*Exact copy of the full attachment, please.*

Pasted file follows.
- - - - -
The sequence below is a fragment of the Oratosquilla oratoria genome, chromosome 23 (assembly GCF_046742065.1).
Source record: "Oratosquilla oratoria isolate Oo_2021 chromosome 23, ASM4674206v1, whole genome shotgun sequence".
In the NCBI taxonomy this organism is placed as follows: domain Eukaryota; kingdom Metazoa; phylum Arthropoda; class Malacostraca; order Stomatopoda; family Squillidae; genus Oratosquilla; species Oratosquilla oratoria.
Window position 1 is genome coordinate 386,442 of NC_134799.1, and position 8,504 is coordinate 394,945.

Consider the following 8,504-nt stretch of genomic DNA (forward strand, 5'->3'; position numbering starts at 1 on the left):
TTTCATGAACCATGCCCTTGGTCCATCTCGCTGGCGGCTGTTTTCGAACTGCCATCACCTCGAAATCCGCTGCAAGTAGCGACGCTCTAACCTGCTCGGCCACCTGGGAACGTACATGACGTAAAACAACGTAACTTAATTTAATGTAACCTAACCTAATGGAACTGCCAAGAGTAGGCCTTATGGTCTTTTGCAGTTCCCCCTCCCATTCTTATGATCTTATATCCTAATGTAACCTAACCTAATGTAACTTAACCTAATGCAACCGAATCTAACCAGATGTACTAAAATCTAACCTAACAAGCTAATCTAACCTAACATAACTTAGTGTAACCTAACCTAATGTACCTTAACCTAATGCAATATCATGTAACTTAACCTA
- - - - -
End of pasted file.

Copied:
The sequence below is a fragment of the Oratosquilla oratoria genome, chromosome 23 (assembly GCF_046742065.1).
Source record: "Oratosquilla oratoria isolate Oo_2021 chromosome 23, ASM4674206v1, whole genome shotgun sequence".
In the NCBI taxonomy this organism is placed as follows: domain Eukaryota; kingdom Metazoa; phylum Arthropoda; class Malacostraca; order Stomatopoda; family Squillidae; genus Oratosquilla; species Oratosquilla oratoria.
Window position 1 is genome coordinate 386,442 of NC_134799.1, and position 8,504 is coordinate 394,945.

Consider the following 8,504-nt stretch of genomic DNA (forward strand, 5'->3'; position numbering starts at 1 on the left):
TTTCATGAACCATGCCCTTGGTCCATCTCGCTGGCGGCTGTTTTCGAACTGCCATCACCTCGAAATCCGCTGCAAGTAGCGACGCTCTAACCTGCTCGGCCACCTGGGAACGTACATGACGTAAAACAACGTAACTTAATTTAATGTAACCTAACCTAATGGAACTGCCAAGAGTAGGCCTTATGGTCTTTTGCAGTTCCCCCTCCCATTCTTATGATCTTATATCCTAATGTAACCTAACCTAATGTAACTTAACCTAATGCAACCGAATCTAACCAGATGTACTAAAATCTAACCTAACAAGCTAATCTAACCTAACATAACTTAGTGTAACCTAACCTAATGTACCTTAACCTAATGCAATATCATGTAACTTAACCTA